[Translation]

Joannie Rochette

Mr. Massimo Pacetti (Saint-Léonard—Saint-Michel, Lib.):  
    Mr. Speaker, on March 28, 2009, facing stiff competition, Canadian Joannie Rochette won the silver medal in the women's singles event at the International Skating Union's world figure skating championships in Los Angeles.
    This is the first time a Canadian has won a medal in this event at the International Skating Union's world championships since 1988. I am proud to say that Joannie Rochette began skating with the Saint-Léonard figure skating club in my riding, Saint-Léonard—Saint-Michel.
    Her silver medal is the culmination of years of determination, dedication and the desire to win. This young woman, who trains in Saint-Léonard, has inspired Canadians and sent a message to the whole world that she intends to win the gold medal for Canada at the Vancouver Olympics in 2010.
    Congratulations to Joannie. We are behind her all the way.

[English]

Taxation

Mr. Pierre Poilievre (Nepean—Carleton, CPC):  
    Mr. Speaker, it has been 29 days since the Liberal leader said, “We will have to raise taxes”. He also said that he is a “tax and spend, Pearsonian Trudeau Liberal”.
    For those Canadians who have been paying taxes in this country for as much as three and a half decades, we want to know which taxes he will raise. He gives us hints with his words on that too: “We've got to have popular, practical, believable policies that may include some form of carbon tax”. He also said, “I'm not going to take a GST hike off the table”. Lately he has even risen in the House of Commons to say that he wants a “radically expensive EI plan that would force payroll taxes to rise”.
    Could I trust him to clarify all of this in his own words by rising today and answering which taxes he will raise, by how much and who will have to pay?

Sexual Assault Awareness Month

Ms. Irene Mathyssen (London—Fanshawe, NDP):  
    Mr. Speaker, this month is Sexual Assault Awareness Month. I had the honour of attending the launch in London this past Friday.
    Violence against women humiliates and demeans women and often robs them of their hopes and dreams.
    According to the YWCA, over 50% of Canadian women will experience violence at some point in their lives, the majority before they turn 25. Sadly, most women know their abusers.
    In this current economic climate, abuse is on the rise. Women's shelters in London have seen an almost 80% increase in calls over last year, with 50% more files assigned to counsellors. In Calgary, a women's emergency shelter helpline had a 300% increase in calls from the previous year.
    Sexual violence against women can and must be stopped. To put an end to this type of violence, women must be seen as equal. Equality has to start in the community, with our activists, police departments, service providers and neighbours all working together for a common goal. And it has to be supported by our federal government.
    No woman should ever have to endure sexual violence--
The Speaker:  
    The hon. member for Lotbinière—Chutes-de-la-Chaudière.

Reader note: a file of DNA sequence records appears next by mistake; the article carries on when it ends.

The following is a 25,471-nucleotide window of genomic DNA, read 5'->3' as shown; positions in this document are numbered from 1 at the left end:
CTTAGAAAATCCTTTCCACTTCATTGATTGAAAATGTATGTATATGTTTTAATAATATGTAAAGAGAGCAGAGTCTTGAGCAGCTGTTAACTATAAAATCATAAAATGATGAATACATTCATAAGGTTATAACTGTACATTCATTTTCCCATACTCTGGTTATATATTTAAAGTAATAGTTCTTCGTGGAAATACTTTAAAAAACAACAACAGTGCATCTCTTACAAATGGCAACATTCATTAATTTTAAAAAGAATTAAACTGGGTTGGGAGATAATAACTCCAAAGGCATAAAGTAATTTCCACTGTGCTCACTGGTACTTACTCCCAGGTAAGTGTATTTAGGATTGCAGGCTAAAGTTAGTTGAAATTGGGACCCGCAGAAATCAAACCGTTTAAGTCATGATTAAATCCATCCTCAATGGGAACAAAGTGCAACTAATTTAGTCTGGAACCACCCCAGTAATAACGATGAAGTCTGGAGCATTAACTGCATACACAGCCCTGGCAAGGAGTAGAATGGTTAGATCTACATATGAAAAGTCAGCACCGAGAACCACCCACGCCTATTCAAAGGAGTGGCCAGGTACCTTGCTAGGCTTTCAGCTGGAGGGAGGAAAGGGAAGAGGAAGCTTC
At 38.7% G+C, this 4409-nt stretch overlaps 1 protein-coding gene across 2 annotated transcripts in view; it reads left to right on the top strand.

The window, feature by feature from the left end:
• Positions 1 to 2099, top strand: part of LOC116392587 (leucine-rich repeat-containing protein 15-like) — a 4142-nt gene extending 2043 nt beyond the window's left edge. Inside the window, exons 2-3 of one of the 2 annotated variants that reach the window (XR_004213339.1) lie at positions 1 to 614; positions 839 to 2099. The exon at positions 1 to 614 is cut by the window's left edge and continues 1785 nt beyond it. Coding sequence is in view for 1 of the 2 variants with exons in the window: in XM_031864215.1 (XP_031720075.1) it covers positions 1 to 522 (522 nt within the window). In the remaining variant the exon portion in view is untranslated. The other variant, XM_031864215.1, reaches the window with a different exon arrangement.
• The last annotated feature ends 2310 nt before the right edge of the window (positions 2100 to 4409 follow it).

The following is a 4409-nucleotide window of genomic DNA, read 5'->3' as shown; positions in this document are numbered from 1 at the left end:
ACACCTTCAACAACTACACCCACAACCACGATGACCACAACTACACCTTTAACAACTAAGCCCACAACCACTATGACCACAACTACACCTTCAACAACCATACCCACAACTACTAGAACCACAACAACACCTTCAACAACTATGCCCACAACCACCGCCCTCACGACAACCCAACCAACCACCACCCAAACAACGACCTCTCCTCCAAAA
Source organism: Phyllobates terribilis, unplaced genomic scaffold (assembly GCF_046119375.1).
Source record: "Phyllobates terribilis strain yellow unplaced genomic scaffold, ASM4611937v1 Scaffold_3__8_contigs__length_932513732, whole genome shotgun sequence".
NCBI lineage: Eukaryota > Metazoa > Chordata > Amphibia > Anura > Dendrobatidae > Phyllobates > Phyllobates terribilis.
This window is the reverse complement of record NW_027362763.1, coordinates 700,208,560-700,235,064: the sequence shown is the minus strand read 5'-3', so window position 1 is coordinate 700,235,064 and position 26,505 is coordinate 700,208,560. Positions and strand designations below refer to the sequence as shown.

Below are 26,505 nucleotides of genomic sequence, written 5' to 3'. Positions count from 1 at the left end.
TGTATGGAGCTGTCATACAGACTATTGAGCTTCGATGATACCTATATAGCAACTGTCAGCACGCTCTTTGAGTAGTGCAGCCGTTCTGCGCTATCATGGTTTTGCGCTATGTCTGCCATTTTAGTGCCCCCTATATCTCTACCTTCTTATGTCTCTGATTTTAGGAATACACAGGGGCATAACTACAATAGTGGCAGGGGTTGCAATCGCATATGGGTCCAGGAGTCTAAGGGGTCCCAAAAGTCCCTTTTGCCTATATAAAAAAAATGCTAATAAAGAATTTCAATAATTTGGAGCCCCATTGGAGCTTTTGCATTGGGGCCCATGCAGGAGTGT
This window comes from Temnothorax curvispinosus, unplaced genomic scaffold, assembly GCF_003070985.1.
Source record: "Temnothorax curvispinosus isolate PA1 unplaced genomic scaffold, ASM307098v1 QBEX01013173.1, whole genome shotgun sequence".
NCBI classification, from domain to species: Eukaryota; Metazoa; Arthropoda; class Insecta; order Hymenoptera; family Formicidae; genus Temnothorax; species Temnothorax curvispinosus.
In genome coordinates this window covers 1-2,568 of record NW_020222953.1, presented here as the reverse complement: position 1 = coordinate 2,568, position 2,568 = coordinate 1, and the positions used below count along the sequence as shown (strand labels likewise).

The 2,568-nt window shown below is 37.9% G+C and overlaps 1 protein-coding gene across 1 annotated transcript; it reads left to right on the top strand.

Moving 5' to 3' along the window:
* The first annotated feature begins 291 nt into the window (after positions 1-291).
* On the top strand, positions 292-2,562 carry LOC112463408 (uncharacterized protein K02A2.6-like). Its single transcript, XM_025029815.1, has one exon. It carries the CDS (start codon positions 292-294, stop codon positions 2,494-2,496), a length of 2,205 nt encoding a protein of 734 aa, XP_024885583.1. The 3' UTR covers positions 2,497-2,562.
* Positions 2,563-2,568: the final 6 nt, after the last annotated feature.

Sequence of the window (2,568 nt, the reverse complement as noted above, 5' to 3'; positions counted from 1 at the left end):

[Translation]

Leader of the Liberal Party of Canada

Mr. Jacques Gourde (Lotbinière—Chutes-de-la-Chaudière, CPC):  
    Mr. Speaker, as everyone knows, the Liberal brand is closely associated with tax hikes. The Liberal leader stated very clearly that his party would raise taxes.
    The Canadian people are still waiting to hear the details of the Liberal leader's plans. To this day, their questions remain unanswered. Yet those questions are so basic. Which taxes would he raise? Who would be affected by the new taxes? How would he go about raising those taxes?
    Bearing in mind that people are sick of Liberal tax hikes, when will he tell Canadians and Quebeckers the truth?
    We think that Canadians have the right to know what to expect from this Liberal leader.
    Does he not think so too?
    People want the truth, and they want it now.

  (1415)  

Drummondville Voltigeurs

Mr. Roger Pomerleau (Drummond, BQ):  
    Mr. Speaker, our local Quebec major junior hockey league team, the Drummondville Voltigeurs, made history on the ice at the Marcel Dionne Centre in front of a record-setting crowd yesterday by winning the President's Cup for the first time in 27 years. After weeks of intense work and tremendous effort, their determination paid off because this win gives them a chance to play for the Memorial Cup.
    I would like to express our admiration and appreciation for what they have accomplished so far. Their achievement is a significant contribution to sport throughout the Drummondville region.
    Let me say it one more time: the Voltigeurs are our heroes. I would just like to wish them the ultimate honour: leaving their mark on the trophy after the 11-day celebration of the 91st anniversary of the Memorial Cup.
    Here's to the cup!

[English]

British Columbia Election

Hon. Ujjal Dosanjh (Vancouver South, Lib.):  
    Mr. Speaker, yesterday British Columbians re-elected Premier Gordon Campbell and his B.C. Liberals to a third term.
    On behalf of the Liberal caucus and myself, I would like to extend congratulations to Premier Campbell for a hard-fought and successful campaign.